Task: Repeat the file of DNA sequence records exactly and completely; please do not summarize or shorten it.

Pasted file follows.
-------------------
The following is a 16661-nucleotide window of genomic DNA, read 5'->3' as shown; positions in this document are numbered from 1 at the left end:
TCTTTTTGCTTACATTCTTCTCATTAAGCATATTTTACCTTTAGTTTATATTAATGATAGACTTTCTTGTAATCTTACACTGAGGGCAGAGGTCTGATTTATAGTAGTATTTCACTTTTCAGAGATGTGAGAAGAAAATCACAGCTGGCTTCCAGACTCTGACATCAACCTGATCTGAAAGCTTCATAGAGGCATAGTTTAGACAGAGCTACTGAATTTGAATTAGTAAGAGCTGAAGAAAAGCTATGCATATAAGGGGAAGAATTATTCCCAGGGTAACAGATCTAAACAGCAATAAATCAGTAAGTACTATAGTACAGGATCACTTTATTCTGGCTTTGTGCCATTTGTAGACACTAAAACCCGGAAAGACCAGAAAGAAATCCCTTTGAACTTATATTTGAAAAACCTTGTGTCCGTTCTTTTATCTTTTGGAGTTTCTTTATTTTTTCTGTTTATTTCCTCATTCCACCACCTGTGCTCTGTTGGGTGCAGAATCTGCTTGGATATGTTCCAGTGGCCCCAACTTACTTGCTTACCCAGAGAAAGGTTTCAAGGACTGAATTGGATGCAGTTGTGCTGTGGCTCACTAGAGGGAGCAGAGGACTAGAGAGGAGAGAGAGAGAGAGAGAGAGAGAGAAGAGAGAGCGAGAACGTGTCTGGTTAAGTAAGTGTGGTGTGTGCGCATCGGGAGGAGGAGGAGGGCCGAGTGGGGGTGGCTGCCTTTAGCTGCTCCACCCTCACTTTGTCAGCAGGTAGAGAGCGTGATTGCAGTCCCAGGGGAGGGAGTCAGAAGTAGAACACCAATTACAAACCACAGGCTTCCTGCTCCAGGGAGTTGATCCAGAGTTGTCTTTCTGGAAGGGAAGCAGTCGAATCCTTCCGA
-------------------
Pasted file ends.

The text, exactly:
The following is a 16661-nucleotide window of genomic DNA, read 5'->3' as shown; positions in this document are numbered from 1 at the left end:
TCTTTTTGCTTACATTCTTCTCATTAAGCATATTTTACCTTTAGTTTATATTAATGATAGACTTTCTTGTAATCTTACACTGAGGGCAGAGGTCTGATTTATAGTAGTATTTCACTTTTCAGAGATGTGAGAAGAAAATCACAGCTGGCTTCCAGACTCTGACATCAACCTGATCTGAAAGCTTCATAGAGGCATAGTTTAGACAGAGCTACTGAATTTGAATTAGTAAGAGCTGAAGAAAAGCTATGCATATAAGGGGAAGAATTATTCCCAGGGTAACAGATCTAAACAGCAATAAATCAGTAAGTACTATAGTACAGGATCACTTTATTCTGGCTTTGTGCCATTTGTAGACACTAAAACCCGGAAAGACCAGAAAGAAATCCCTTTGAACTTATATTTGAAAAACCTTGTGTCCGTTCTTTTATCTTTTGGAGTTTCTTTATTTTTTCTGTTTATTTCCTCATTCCACCACCTGTGCTCTGTTGGGTGCAGAATCTGCTTGGATATGTTCCAGTGGCCCCAACTTACTTGCTTACCCAGAGAAAGGTTTCAAGGACTGAATTGGATGCAGTTGTGCTGTGGCTCACTAGAGGGAGCAGAGGACTAGAGAGGAGAGAGAGAGAGAGAGAGAGAGAGAAGAGAGAGCGAGAACGTGTCTGGTTAAGTAAGTGTGGTGTGTGCGCATCGGGAGGAGGAGGAGGGCCGAGTGGGGGTGGCTGCCTTTAGCTGCTCCACCCTCACTTTGTCAGCAGGTAGAGAGCGTGATTGCAGTCCCAGGGGAGGGAGTCAGAAGTAGAACACCAATTACAAACCACAGGCTTCCTGCTCCAGGGAGTTGATCCAGAGTTGTCTTTCTGGAAGGGAAGCAGTCGAATCCTTCCGA